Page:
I’ve outgrown myself about twenty times in the last couple of years. I suppose I look the same as I did two years ago, but I assure you, my soul has been re-imagined and re-purposed time and time again.

My world was pared down. Not in a bad way, but in the way the tide creeps up, engulfs a sand castle and retreats leaving only smooth sand in its place. That kind of pared down. Beautiful. Pure. Less.

Life always provides a million moving parts and the last couple of years some people moved in closer, some drifted away, some, sadly, are gone altogether. Highly unusual suspects provided soft landings. There were inspired, chance meetings that still leave me in wide-eyed and giddy wonder. I’m mourning losses. I experience people differently now. More wholly. More real. One at a time. I don’t have the patience to politely smile and nod anymore. I crave connection.

Years ago, I read that as feminists we must learn to define ourselves outside society’s expectations. By considering raising a family as our greatest achievement, women were selling out to a patriarchal society. What a bunch of bullshit. My family is, without doubt, my greatest achievement. Pure and simple. Anything I do after raising four bright, resilient and passionate kids is gravy. Doing what I love makes me feel alive and challenges me everyday, but my family is my everything. I just can’t and won’t muster up shame because of it.

In the shuffle and re-shuffle of life, I consciously re-connected with simple pleasures I had been taking for granted: clean windows, freshly ironed sheets (yes, you read that right, I iron my sheets), a whole lotta live music. Literally and figuratively, I stopped running so much. I started walking more. I am amazed at what I notice now. I wasn’t as mindful as my gut needed me to be. Slowing down helped.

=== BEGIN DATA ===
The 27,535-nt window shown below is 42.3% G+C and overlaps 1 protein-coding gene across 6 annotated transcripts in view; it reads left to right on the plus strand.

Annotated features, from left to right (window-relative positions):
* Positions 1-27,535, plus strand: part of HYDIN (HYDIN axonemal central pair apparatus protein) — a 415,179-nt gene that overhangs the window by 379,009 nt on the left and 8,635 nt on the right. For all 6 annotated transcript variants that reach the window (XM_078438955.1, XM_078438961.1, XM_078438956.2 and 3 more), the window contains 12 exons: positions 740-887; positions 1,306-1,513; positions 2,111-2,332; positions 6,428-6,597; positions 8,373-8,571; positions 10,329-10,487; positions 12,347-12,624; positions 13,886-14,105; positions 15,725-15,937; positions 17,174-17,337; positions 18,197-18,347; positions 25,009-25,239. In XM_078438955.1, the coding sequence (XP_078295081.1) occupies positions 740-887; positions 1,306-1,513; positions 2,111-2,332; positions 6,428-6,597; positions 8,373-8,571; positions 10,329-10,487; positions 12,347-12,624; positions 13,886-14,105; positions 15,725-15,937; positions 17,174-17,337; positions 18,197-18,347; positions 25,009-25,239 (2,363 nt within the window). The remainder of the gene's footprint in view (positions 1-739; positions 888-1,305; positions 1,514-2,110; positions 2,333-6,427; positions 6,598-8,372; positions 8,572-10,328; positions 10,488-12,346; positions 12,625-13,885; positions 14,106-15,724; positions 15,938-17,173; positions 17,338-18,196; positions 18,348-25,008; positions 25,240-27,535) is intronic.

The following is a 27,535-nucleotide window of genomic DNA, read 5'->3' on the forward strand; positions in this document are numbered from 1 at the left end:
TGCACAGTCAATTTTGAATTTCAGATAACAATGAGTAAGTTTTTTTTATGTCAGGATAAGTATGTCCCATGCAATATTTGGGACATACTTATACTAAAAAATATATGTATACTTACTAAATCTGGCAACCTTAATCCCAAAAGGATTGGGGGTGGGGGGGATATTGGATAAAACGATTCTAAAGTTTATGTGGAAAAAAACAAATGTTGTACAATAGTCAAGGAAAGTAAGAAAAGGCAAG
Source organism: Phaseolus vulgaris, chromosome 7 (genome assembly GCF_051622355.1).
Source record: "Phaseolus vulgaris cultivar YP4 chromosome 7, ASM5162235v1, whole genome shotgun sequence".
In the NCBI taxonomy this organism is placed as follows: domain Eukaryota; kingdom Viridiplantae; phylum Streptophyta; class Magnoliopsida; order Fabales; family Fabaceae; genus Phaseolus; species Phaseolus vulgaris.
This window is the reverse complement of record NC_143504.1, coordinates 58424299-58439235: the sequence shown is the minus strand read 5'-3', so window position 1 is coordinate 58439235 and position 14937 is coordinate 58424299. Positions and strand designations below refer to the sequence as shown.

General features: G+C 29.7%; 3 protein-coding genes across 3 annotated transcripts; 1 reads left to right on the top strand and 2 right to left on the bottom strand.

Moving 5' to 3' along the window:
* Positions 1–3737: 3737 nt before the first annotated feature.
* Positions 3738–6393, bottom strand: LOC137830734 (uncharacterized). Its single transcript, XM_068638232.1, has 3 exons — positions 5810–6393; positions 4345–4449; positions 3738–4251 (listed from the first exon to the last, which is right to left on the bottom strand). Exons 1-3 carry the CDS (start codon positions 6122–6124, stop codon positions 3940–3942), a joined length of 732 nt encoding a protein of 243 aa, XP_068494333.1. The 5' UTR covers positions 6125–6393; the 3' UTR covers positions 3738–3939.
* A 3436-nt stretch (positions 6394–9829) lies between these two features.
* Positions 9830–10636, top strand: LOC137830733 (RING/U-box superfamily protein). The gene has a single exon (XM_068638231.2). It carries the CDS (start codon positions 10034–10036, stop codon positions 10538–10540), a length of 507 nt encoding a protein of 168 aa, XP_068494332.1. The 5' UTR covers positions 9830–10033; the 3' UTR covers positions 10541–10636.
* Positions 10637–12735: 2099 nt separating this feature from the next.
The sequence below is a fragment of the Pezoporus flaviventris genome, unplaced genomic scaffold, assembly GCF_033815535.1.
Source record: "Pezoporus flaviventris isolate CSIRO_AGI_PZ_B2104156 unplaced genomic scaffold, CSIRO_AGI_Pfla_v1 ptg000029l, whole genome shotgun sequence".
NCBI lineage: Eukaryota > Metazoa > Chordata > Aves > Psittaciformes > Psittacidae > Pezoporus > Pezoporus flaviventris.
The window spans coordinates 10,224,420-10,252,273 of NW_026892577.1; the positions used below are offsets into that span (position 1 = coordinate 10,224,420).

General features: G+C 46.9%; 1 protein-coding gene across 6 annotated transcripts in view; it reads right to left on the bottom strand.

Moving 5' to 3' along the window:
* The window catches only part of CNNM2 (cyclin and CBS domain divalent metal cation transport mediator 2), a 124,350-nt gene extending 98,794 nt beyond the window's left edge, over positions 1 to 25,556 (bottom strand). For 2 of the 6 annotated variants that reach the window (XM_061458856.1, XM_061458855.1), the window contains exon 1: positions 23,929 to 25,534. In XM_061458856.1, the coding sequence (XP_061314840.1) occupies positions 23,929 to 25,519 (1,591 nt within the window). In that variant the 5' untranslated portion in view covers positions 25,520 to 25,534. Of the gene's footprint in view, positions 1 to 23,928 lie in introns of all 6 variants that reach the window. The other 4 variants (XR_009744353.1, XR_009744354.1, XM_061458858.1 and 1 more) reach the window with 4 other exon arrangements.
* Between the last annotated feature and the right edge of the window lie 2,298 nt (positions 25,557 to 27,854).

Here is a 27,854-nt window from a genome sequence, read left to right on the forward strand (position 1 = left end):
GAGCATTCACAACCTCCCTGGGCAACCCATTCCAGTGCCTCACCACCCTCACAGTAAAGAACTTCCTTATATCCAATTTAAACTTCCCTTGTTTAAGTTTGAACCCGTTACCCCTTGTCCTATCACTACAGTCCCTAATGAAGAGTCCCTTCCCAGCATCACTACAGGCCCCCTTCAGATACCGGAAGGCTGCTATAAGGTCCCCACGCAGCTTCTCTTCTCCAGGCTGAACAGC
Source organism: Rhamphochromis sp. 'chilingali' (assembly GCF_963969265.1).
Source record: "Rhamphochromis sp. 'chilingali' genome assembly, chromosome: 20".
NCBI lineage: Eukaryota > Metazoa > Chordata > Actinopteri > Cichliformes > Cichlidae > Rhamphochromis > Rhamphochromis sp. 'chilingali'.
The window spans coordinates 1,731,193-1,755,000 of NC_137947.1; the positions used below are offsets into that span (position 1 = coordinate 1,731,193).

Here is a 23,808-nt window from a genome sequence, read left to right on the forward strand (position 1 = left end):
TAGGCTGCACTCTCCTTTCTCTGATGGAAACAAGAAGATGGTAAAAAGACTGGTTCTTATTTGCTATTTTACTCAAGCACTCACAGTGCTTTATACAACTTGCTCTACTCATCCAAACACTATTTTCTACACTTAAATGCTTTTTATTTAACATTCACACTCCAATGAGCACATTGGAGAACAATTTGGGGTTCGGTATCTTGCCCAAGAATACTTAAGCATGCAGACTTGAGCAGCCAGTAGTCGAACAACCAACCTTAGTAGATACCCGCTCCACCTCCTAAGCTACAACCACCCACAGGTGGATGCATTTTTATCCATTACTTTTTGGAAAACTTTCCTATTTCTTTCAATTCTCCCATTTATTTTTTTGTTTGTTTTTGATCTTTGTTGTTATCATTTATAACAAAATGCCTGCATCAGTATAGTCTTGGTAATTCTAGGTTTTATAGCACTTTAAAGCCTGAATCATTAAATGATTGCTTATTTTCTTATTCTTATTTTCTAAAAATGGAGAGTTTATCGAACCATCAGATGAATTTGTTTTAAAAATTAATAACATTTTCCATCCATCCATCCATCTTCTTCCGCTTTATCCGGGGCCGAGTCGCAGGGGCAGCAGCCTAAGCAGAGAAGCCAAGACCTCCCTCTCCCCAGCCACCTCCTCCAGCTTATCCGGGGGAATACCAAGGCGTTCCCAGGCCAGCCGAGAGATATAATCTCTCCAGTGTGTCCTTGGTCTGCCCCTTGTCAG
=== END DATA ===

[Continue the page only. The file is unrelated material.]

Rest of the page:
I used to have complicated plans for growing old. Not anymore. Give me a pink, mid-century motel with a swimming pool, a flag pole out front and one of those 1960’s cigarette machines in the lobby that dispenses, oh, I don’t know, gluten-free brownies. It’s not that I want to operate a motel, I just want to live with plenty of space for family and friends…in a pink motel with a bell on the counter, diamond shaped key chains and a kick-ass housekeeping cart filled with white soap and cheap, flimsy towels you don’t want to steal (but if you did, I’d offer an amnesty policy if you returned it, cuz, I’m nice.). I’ll be the grandma sitting on the balcony taking coaching calls, writing articles, happily growing more wrinkled by the day.

My takeaways on this soul-shifting journey I’ve been on? Two words: Good. Vibes. Sometimes we have to complicate our lives to simplify. Sometimes we have to simplify to simplify further. In the end, I’m pretty sure all we are going to want surrounding us is good vibes. Sometimes, you’ve just gotta stop for a moment and let ’em in.

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